Through all of the post race rumbles, his wife, Sally, of 55 years has been by his side and today, the man known as ‘Jap’ is busy restoring the 00 purple coach.

Today, at the age of 79, he is quick with a smile and still loves to hunt with his kids and grand kids along with NASCAR modified legend, Reggie Ruggiero.

“We are big hunters. We really enjoy it.” While hunting maybe relaxing, it is eating their catch and Membrino says as good as a racer Ruggiero is, he might be a better cook. “I’ll tell you what, Reggie can cook. We look forward to getting together and eating.”

A few years back, a group of racers, led by Don Moon, formed the Plainville Stadium Reunion. It is a chance for the many drivers, crew members and fans a chance to get together to laugh and share tall stories.

One of the most sought after drivers is Tony Membrino and while he is not in the New England Racing Hall of Fame, many racing historians know this man is just as important to the history of modified racing as those in the hall.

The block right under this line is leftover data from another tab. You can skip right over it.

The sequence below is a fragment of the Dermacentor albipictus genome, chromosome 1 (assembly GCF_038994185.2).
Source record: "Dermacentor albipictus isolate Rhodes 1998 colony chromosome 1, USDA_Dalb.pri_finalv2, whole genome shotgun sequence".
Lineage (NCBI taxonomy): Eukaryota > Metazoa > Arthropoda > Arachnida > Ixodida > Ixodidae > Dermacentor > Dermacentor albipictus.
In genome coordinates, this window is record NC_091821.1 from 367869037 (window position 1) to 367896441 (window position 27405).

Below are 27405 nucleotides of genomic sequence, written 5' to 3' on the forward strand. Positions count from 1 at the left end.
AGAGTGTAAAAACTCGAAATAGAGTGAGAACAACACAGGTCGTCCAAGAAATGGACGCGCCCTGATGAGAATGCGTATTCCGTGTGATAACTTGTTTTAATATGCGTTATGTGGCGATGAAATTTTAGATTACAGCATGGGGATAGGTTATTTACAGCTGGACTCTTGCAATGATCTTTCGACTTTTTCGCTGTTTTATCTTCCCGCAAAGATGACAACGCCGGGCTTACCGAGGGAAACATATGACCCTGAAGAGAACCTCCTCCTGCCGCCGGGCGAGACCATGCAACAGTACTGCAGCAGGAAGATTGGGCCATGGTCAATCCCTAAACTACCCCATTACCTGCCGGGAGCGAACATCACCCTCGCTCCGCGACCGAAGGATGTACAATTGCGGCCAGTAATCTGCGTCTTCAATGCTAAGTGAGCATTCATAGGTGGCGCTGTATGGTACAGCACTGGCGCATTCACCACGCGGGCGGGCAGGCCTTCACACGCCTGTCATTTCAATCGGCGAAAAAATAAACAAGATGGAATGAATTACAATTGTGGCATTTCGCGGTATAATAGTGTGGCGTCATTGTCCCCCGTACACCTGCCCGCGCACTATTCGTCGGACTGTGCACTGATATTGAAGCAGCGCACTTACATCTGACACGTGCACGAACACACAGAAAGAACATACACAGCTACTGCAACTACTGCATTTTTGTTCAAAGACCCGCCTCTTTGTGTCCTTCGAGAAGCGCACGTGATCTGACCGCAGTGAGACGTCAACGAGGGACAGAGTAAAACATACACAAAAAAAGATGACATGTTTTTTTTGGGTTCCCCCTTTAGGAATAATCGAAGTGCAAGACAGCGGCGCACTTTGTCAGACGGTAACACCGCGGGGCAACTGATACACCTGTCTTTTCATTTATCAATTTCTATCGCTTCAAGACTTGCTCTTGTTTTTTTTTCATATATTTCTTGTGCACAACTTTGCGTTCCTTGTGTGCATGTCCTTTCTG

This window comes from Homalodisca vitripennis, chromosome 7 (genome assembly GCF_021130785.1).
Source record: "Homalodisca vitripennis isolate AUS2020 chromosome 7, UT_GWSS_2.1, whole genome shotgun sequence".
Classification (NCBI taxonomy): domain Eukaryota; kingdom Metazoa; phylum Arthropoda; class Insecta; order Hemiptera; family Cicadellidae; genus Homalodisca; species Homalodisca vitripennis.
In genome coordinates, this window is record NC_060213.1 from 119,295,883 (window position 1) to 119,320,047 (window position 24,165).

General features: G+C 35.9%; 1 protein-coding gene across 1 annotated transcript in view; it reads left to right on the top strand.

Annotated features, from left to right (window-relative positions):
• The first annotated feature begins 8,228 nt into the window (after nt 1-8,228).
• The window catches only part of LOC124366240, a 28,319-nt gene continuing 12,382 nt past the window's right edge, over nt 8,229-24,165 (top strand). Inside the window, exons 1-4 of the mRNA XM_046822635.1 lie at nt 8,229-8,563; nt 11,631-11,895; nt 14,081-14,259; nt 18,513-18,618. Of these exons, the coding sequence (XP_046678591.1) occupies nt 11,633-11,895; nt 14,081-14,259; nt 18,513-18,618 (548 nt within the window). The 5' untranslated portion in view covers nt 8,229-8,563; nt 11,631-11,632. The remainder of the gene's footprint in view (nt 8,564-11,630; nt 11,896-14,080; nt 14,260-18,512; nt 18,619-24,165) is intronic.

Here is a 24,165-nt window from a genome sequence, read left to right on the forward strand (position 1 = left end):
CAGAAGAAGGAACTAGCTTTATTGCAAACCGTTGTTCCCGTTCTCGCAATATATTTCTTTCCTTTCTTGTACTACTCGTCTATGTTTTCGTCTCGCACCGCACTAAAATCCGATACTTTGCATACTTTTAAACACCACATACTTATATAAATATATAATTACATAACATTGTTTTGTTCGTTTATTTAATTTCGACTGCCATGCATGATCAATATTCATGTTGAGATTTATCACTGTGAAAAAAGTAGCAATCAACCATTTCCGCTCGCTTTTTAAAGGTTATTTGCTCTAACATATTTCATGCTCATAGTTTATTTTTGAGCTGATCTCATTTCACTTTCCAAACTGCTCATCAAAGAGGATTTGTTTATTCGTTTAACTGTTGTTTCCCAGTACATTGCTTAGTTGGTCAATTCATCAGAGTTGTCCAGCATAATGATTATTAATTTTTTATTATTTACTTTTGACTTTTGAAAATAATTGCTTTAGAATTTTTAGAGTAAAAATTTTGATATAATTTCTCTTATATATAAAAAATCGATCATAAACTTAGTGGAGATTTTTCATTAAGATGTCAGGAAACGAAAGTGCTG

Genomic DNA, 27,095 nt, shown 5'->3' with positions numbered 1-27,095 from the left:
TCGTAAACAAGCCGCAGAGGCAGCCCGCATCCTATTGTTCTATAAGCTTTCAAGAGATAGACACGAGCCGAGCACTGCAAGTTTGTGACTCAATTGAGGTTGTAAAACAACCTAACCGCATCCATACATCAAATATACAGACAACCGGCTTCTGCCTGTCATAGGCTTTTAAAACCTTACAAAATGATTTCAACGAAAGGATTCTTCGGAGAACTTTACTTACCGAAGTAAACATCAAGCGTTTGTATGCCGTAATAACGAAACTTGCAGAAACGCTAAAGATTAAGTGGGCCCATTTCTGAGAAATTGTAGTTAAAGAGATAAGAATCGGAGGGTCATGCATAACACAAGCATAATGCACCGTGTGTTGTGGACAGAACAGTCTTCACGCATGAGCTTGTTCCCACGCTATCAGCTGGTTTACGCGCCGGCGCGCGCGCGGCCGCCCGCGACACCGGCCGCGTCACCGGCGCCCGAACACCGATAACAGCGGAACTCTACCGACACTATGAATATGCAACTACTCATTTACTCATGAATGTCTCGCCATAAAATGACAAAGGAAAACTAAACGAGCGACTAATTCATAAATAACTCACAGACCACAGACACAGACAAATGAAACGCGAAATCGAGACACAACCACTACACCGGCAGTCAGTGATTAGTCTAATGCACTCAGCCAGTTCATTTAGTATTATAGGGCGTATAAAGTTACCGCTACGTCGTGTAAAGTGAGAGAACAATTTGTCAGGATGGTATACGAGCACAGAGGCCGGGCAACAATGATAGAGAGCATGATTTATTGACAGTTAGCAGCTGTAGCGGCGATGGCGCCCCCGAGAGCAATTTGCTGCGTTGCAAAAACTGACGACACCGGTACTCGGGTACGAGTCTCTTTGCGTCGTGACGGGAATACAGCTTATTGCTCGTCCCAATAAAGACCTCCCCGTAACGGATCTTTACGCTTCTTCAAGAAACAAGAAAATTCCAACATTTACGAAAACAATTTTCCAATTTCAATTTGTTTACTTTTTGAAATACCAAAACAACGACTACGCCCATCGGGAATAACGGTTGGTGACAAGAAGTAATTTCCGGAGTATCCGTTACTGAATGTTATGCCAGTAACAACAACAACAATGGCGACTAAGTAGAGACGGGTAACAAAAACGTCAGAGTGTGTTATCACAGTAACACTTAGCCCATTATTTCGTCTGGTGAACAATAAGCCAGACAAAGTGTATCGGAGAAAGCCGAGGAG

Was he a villain or just a hardnosed racer? Ask 100 fans and it most likely be a 50-50 split but you can’t deny that he added excitement to every race he competed in.

A Few More Photos


Another Ron Berndt owned #54
John Grady Photo


The always potent Garuti Bros. Modified
Frank Faust Photo


Moe Gherzi owned this #38
Frank Faust Photo

 

The 00 in Action at Plainville Stadium

 
 

 

 
 

Brian Danko has been covering Auto Racing for over 30 years for various magazines & and racing papers including Area Auto Racing News. His weekly column can be seen "In The Print Editions" of  The New Britain Herald & The Bristol Press.

 

Copyright © 2012-2013  Brian Danko & SpeedwayLineReport.com, New Britain Herald & The Bristol Press.